Dido Belle at Kenwood House - a life of privilege

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Dido Belle at Kenwood House - a life of privilege and prejudice
Life before Kenwood
Very little is known about Dido before she was
baptised aged 5 in London.
Use the biography on the next page to answer
these three questions
1) How did Dido Belle’s father meet her mother?
2) Where is Dido Belle’s mother?
3) Did she ever see her father again?
Captain John Lindsay
John Lindsay was a Captain in the British Navy. At this point in history British
sea power was expanding.
In 1761 he was sent to Jamaica, where he successfully captured a French
gunship.
In 1762 He fought a battle outside Havana, during this
battle the British fleet captured 9 Spanish ships, holding enslaved people.
By 1763 Lindsay had met Maria Belle- Dido’s mother. He
briefly returned to England to receive a Knighthood. Then
he set sail to the West Indies. There is no evidence that
Maria Belle came to England.
1766 he returned to England
and gets appointed as
government representative for
Aberdeen and Montrose. He
lived in Scotland and then set
sail again for India in 1769.
In 1788 he died leaving money
to two other children but not
Dido.
Final acknowledgement of Dido Belle
Accepted into life at Kenwood?
Dido Bell was baptised in London in 1766. She was 5 years
old and was sent to live with her great Uncle- Lord
Mansfield.
Her cousin Lady Elizabeth Murray was one year older and
was already living in Kenwood because her mother had
died and her father was a British Ambassador in Europe.
The two girls were
said to have been
close.
Take a closer look at
the painting of them
and see what you
think.
• Yes she was well looked after
• Wearing a very expensive silk
dress
• Wearing pearls
• Looks happy and energetic
• Looks like Elizabeth has placed a
loving arm on Dido
• The person who commissioned
this painting wanted to show off
their surroundings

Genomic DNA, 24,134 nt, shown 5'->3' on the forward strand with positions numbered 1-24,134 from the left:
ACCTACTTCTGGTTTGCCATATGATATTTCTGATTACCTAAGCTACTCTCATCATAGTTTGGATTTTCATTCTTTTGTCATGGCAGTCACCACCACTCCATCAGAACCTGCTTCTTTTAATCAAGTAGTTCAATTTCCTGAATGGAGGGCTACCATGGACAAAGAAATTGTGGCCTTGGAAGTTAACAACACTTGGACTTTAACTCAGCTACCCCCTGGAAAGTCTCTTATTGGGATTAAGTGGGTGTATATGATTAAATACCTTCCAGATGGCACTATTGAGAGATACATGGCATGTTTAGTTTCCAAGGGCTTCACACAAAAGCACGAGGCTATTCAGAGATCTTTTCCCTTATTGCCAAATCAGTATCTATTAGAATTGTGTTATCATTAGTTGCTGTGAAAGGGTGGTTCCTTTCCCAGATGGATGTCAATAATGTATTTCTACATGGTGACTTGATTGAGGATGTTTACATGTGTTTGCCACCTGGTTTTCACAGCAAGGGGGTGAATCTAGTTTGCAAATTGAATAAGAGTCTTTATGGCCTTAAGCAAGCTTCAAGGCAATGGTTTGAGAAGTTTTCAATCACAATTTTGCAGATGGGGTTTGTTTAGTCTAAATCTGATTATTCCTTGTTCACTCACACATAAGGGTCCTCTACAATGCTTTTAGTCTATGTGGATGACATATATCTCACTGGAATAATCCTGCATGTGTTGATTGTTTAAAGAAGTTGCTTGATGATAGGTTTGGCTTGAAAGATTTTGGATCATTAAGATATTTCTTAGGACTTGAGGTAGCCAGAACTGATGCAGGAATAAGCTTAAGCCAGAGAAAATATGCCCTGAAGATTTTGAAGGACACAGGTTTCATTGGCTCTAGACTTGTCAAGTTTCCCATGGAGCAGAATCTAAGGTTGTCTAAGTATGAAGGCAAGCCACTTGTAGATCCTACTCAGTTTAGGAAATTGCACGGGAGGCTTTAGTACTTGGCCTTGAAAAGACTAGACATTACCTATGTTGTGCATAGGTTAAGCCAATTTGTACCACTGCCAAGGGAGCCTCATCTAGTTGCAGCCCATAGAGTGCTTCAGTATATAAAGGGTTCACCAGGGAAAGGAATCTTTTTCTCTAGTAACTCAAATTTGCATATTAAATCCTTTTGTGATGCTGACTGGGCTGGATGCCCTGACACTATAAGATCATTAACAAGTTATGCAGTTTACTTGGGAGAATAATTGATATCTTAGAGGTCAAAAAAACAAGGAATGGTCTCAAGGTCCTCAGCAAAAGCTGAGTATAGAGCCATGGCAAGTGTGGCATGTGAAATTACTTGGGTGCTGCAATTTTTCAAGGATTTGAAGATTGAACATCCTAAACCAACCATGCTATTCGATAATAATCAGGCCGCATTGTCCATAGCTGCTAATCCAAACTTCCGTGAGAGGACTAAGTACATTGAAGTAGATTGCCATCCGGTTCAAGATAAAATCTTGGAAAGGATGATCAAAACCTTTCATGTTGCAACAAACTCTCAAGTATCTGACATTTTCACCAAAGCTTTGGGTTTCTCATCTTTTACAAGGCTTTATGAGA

• She was seen as very different to
the family
• She is caring a basket of fruits that
would have been seen as exotic
where as Elizabeth
•
•
•
•
•
is carrying a book- showing that she is educated
She is pointing to her face- highlighting the colour of her skin
The different skin tones is highlighted even more due to the colour of the backgrounds
Her headdress is a turban with an ostrich feather, this was a symbol seen frequently in
pictures of black people.
This is the only other image of
A black person in Kenwood
House- how does it compare
to the portrait of Dido Belle?
What can one letter show us?
• Dido could read and write,
so the Mansfield’s had
invested money in her
education
• He was friendly with Didomaking a joke about her
perfect hand writing
• Dido helped Lord
Mansfield with his workthis would have been an
important role as Lord
Mansfield was an
important political and
legal figure.
Kenwood Guests
Lord and Lady Mansfield used Kenwood to entertain. One
guest Thomas Hutchinson revels a lot about Dido’s
privilege but also the prejudice in one letter.
From the extract of the letter can you find phrases that
show prejudice and phrases that show privilege?
Imagine you are Dido or Lord Mansfield,
write a diary entry about Thomas Hutchinson.
Thomas Hutchinson’s visit- 1779
'A Black came in after dinner and sat with the
ladies, and after coffee, walked with the
company in the gardens, one of the young
ladies having her arm within the other. She had
a very high cap, and her wool was much frizzed
in her neck, but not enough to answer the large
curls now in fashion. She is neither handsome
nor genteel – pert enough…[Lord Mansfield]
calls her Dido, which I suppose is all the name
she has. He knows he has been reproached for
shewing a fondness for her - I dare say not
criminal'.
'She is a sort of Superintendent over the dairy,
poultry yard, &c, which we visited, and she was
called upon by my Lord every minute for this
thing and that, and shewed the greatest
attention to everything he said.’
Freedom
• When Lord Mansfield died in 1793, his will stated: ‘I
conform to Dido Elizabeth Belle her Freedom.’
• Why did he have to do that?

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